Prepping and Homeschooling On A Budget

Many preppers make the choice to homeschool their children. Many teachers who are preppers also collect textbooks in case of the fall of society, and plan to help rebuild it through education. Education is extremely important for all of us, and we should be striving to always be learning. Being a prepper and homeschooling can become expensive easily.

This is just that much more important in an emergency situation. Schools may not be available, or even safe to go to one day. I always hope that day never comes, but I also always hope everyone is ready for it to happen. The one key component to this is books. How do you obtain books to homeschool without destroying your bank account? Well, there are several great ways! Books can be very expensive, especially if you are collecting them.

Thrift Stores

Thrift stores are an excellent source of many things preppers can use. The best part about this is the discounted prices. Some stores run a color tag sale. Like, all white tags are full price. Yellow tags are 25% off. Green tags are 50% off. These are fantastic because you can find some even better deals this way. Or, if you know an older person who is willing to go with you, they automatically get a discount, typically.

Garage Sales

You never know what you will find at a garage sale, and that is the fun of it. The search. Sometimes you may find something amazing, and sometimes you may come away empty handed. There is absolutely no guarantee that you will find what you’re looking for. But, if you do, you can pick it up for next to nothing. Typically when someone has a garage sale, it is simply to get rid of excess stuff taking up space in their home or garage. They are just happy to see it go away.

Libraries

Some libraries will sell used and/or possibly outdated books, and even have free events. You’ll want to check with your local library and see if they do run these kinds of events and when they are. Who knows what you will find there, but it is always worth checking it out.

Dollar Stores

At the dollar store that I go to, I’ve noticed an increase in the volume of books they sell. All for $1. Some of it is just junk, and some of it can be a big score. It is very hit and miss, as many of these options are. There is no guarantee of success. But, it is always worth the time to check it out.

The last time I was there, I found a book by a favorite author for $1. I’ve since made a list of her books I have, but even if it turned out to be a duplicate, I could turn around and give it as a gift or donate it to a library, give it to a friend, or anyone. It was brand new and only cost $1.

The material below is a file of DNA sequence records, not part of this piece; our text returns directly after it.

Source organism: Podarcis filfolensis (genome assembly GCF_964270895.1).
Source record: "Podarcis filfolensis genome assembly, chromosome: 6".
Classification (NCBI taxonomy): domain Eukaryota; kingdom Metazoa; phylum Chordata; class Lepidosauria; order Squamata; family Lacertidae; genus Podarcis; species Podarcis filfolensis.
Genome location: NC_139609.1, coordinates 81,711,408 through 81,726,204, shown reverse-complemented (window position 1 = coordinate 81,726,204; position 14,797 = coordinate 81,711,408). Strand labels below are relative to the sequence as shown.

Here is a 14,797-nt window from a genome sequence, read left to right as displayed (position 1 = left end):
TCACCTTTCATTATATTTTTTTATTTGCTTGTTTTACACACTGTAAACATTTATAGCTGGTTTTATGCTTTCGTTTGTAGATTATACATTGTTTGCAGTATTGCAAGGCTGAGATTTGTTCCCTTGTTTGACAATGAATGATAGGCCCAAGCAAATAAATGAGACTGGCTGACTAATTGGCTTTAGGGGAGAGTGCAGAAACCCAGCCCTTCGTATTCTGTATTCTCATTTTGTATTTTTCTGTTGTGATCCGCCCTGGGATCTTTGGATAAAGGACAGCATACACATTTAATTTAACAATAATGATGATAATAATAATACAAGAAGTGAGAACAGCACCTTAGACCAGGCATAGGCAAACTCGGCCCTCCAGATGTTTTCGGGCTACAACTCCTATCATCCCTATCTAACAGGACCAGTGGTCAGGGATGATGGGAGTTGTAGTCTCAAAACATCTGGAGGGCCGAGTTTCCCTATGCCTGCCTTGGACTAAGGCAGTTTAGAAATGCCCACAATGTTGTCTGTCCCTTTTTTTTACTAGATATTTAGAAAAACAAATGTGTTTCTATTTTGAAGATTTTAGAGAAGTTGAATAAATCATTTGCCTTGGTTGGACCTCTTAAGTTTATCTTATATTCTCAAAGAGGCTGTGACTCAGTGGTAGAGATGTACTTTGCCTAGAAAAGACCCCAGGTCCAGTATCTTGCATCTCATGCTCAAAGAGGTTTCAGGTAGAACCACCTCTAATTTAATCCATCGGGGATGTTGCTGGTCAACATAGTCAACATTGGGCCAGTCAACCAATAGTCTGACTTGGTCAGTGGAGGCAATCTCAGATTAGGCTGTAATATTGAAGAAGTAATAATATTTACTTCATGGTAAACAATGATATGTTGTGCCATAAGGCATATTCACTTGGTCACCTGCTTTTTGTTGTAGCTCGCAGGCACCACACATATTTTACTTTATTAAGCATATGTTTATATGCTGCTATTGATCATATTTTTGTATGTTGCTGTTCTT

The biggest annoyance with this is it can be time consuming is that there is no organization to it. The books are simply stacked on a table. If you happen to find some at your dollar store, be sure that you have some time to really sort through these.  

Neighborhood Free Libraries

I’m seeing these pop up more and more around town, and they are the coolest thing. It is a little covered box with shelves and a door to protect the books, and it is free to anyone to come and take books or donate them to it for others as well. I am always stopping to check these out when I see them. Who knows what I’ll find, and I always keep track of them when I am ready to get rid of books as well. You could even put one up at the corner or edge of your yard or driveway.

Book Stores

Many small local bookstores will do trade-ins and give you store credit. Chain stores do not do this, but many small stores do. This is a great way to get rid of the books you no longer need, and not break the bank for updated or newer ones. The ones that I have been to generally sell books for 50% off the cover price, and give 25% back in store credit when you trade in a book.

If you are going to a chain store, they have bargain and clearance sections that can be great as well. It is always worth it to take the time and check things out. I actually found some other “school” supplies when I was in the bookstore the other day on clearance. I found some file folders, binders, and a few other things. They are for a specific project, but they are still school supplies. I’m always amazed at what I can find in the clearance sections.

Wish List

This is an excellent way to not only acquire books you need, but help family and friends find the perfect holiday gifts that are useful for you as a prepper, or your kids who are homeschooled. I am always asking if my family wants books or has a wish list that I can buy from for books around the holidays, especially for those who have kids. If their child is reading a series, I’ll find out which ones they have and then pick up the next couple for them.